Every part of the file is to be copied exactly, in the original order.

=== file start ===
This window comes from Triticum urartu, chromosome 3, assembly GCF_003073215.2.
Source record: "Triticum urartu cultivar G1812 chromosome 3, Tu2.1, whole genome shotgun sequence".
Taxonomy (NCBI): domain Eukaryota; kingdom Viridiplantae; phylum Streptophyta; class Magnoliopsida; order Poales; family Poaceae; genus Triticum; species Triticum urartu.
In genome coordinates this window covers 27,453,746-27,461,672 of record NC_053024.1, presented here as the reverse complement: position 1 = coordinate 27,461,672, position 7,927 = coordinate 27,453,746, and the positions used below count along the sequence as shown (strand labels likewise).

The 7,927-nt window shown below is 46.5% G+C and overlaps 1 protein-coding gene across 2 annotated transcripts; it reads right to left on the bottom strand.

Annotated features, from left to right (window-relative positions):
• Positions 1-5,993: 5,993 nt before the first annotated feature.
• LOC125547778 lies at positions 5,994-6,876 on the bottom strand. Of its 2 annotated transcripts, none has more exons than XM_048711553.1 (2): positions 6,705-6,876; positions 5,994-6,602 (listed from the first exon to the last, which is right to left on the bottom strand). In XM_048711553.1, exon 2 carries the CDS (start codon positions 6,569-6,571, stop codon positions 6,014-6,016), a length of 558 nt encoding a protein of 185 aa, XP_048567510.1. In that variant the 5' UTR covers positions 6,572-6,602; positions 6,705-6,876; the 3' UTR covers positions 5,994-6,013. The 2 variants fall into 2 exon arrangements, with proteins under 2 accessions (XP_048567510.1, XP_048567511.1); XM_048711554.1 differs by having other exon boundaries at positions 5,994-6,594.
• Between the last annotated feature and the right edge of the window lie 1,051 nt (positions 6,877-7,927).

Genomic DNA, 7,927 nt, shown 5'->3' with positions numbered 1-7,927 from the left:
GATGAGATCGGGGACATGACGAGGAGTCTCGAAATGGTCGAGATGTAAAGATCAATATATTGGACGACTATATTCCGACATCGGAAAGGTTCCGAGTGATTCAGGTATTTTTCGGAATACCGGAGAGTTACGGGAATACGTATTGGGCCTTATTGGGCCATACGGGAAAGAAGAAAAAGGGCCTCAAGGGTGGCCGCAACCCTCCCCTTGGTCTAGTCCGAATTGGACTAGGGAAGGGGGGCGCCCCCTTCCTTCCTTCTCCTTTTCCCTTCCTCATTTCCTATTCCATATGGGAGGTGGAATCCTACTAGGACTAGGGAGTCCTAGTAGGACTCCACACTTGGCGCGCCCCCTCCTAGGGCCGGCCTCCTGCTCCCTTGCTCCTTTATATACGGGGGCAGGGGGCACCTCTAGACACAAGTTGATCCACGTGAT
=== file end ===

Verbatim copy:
This window comes from Triticum urartu, chromosome 3, assembly GCF_003073215.2.
Source record: "Triticum urartu cultivar G1812 chromosome 3, Tu2.1, whole genome shotgun sequence".
Taxonomy (NCBI): domain Eukaryota; kingdom Viridiplantae; phylum Streptophyta; class Magnoliopsida; order Poales; family Poaceae; genus Triticum; species Triticum urartu.
In genome coordinates this window covers 27,453,746-27,461,672 of record NC_053024.1, presented here as the reverse complement: position 1 = coordinate 27,461,672, position 7,927 = coordinate 27,453,746, and the positions used below count along the sequence as shown (strand labels likewise).

The 7,927-nt window shown below is 46.5% G+C and overlaps 1 protein-coding gene across 2 annotated transcripts; it reads right to left on the bottom strand.

Annotated features, from left to right (window-relative positions):
• Positions 1-5,993: 5,993 nt before the first annotated feature.
• LOC125547778 lies at positions 5,994-6,876 on the bottom strand. Of its 2 annotated transcripts, none has more exons than XM_048711553.1 (2): positions 6,705-6,876; positions 5,994-6,602 (listed from the first exon to the last, which is right to left on the bottom strand). In XM_048711553.1, exon 2 carries the CDS (start codon positions 6,569-6,571, stop codon positions 6,014-6,016), a length of 558 nt encoding a protein of 185 aa, XP_048567510.1. In that variant the 5' UTR covers positions 6,572-6,602; positions 6,705-6,876; the 3' UTR covers positions 5,994-6,013. The 2 variants fall into 2 exon arrangements, with proteins under 2 accessions (XP_048567510.1, XP_048567511.1); XM_048711554.1 differs by having other exon boundaries at positions 5,994-6,594.
• Between the last annotated feature and the right edge of the window lie 1,051 nt (positions 6,877-7,927).

Genomic DNA, 7,927 nt, shown 5'->3' with positions numbered 1-7,927 from the left:
GATGAGATCGGGGACATGACGAGGAGTCTCGAAATGGTCGAGATGTAAAGATCAATATATTGGACGACTATATTCCGACATCGGAAAGGTTCCGAGTGATTCAGGTATTTTTCGGAATACCGGAGAGTTACGGGAATACGTATTGGGCCTTATTGGGCCATACGGGAAAGAAGAAAAAGGGCCTCAAGGGTGGCCGCAACCCTCCCCTTGGTCTAGTCCGAATTGGACTAGGGAAGGGGGGCGCCCCCTTCCTTCCTTCTCCTTTTCCCTTCCTCATTTCCTATTCCATATGGGAGGTGGAATCCTACTAGGACTAGGGAGTCCTAGTAGGACTCCACACTTGGCGCGCCCCCTCCTAGGGCCGGCCTCCTGCTCCCTTGCTCCTTTATATACGGGGGCAGGGGGCACCTCTAGACACAAGTTGATCCACGTGAT